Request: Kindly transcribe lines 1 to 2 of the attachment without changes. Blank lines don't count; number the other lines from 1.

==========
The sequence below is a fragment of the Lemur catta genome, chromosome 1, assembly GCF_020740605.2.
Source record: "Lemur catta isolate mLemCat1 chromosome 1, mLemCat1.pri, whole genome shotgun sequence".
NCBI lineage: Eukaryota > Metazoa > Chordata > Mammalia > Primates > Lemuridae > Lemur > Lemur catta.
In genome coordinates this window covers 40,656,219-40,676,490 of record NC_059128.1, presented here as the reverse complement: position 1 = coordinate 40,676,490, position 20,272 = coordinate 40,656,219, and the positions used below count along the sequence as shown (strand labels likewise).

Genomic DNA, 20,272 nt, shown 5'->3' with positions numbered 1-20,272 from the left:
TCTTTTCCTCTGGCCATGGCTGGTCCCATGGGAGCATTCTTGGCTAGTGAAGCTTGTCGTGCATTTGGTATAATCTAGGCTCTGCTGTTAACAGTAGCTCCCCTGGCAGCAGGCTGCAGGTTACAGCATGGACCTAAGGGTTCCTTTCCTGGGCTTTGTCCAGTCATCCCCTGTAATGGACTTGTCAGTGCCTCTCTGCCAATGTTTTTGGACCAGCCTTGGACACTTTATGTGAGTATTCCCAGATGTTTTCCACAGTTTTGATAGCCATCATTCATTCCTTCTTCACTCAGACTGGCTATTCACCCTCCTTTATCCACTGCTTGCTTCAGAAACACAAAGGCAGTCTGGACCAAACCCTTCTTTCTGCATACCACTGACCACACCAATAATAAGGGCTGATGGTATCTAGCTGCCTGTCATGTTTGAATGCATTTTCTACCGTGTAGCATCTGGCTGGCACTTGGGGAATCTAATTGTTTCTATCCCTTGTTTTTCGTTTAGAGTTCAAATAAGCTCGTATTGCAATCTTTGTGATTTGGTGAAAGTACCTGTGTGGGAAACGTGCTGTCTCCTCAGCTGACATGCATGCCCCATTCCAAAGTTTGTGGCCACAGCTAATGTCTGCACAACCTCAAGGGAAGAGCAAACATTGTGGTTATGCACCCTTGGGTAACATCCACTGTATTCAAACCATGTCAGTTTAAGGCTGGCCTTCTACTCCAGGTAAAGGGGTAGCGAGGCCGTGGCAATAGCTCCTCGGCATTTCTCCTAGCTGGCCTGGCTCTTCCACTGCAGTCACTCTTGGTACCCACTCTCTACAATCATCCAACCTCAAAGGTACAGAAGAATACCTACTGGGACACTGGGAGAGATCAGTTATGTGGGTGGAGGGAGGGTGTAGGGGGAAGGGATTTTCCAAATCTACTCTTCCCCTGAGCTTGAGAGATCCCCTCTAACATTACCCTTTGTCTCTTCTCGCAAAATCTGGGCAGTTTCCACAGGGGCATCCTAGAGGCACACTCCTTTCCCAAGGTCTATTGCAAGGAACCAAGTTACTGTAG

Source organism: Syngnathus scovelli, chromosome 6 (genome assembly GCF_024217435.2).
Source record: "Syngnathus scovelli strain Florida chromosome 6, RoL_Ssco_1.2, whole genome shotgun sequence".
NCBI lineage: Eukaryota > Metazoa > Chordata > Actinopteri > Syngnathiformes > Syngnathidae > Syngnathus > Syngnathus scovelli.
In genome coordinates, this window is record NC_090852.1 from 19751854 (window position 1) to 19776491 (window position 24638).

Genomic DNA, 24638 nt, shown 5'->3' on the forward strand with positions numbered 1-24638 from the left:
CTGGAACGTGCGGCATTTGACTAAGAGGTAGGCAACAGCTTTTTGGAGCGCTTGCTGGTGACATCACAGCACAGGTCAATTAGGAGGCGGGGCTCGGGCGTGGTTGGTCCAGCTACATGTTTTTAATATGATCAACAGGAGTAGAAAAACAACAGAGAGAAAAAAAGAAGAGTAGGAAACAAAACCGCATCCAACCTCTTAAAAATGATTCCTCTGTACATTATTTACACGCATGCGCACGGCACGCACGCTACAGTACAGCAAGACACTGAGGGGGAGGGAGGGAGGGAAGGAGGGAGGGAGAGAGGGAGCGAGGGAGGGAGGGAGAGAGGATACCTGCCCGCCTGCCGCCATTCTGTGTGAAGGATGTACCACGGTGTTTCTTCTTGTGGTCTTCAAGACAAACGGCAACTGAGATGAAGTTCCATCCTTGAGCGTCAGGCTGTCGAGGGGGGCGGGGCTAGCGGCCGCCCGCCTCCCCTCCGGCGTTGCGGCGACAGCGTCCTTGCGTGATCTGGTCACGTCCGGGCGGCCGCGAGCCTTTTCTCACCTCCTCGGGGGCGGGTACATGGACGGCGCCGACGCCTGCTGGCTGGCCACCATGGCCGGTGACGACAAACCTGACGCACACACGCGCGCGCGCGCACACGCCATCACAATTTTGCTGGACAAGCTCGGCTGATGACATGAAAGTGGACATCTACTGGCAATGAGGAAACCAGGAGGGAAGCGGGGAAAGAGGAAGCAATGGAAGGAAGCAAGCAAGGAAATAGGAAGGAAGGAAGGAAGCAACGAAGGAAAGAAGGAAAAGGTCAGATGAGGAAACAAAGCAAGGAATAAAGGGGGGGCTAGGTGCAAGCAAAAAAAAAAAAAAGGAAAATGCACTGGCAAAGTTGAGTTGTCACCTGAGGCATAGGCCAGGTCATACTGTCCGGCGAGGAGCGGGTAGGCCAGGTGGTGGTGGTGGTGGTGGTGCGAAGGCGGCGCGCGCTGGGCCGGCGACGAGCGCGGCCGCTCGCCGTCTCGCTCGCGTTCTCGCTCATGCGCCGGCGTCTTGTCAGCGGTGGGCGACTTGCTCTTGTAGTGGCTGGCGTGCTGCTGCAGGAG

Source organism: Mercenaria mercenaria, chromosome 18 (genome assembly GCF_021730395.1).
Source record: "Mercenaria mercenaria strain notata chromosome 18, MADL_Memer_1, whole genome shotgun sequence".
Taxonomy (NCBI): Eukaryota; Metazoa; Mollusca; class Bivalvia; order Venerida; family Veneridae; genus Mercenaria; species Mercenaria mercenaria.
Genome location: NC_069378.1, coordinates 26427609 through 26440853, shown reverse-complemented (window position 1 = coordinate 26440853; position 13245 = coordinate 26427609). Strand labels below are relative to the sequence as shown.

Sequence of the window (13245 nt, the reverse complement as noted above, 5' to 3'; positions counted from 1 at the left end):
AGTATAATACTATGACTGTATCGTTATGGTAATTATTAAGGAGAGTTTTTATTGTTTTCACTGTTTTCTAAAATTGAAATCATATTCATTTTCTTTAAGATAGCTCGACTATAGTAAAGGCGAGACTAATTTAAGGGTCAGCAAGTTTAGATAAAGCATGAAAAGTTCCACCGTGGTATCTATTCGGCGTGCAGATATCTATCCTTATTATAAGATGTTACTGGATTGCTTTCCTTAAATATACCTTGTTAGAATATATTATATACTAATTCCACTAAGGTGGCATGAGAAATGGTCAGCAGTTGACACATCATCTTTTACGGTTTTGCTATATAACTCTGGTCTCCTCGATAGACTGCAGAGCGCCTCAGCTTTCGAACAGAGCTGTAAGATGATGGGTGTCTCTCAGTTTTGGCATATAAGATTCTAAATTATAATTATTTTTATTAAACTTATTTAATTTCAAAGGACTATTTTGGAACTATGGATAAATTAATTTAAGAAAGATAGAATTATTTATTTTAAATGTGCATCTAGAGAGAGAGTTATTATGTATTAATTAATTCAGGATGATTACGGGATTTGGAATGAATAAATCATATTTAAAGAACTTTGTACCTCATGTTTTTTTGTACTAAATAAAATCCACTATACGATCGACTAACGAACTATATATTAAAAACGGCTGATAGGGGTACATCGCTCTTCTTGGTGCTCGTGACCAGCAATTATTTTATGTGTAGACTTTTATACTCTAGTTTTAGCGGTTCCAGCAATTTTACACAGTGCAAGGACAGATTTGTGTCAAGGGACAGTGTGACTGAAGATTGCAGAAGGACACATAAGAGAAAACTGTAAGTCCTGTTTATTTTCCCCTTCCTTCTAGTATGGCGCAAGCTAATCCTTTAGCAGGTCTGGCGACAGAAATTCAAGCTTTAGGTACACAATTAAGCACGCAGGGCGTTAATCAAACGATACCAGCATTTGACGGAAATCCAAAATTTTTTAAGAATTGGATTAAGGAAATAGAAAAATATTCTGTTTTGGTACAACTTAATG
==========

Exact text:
The sequence below is a fragment of the Lemur catta genome, chromosome 1, assembly GCF_020740605.2.
Source record: "Lemur catta isolate mLemCat1 chromosome 1, mLemCat1.pri, whole genome shotgun sequence".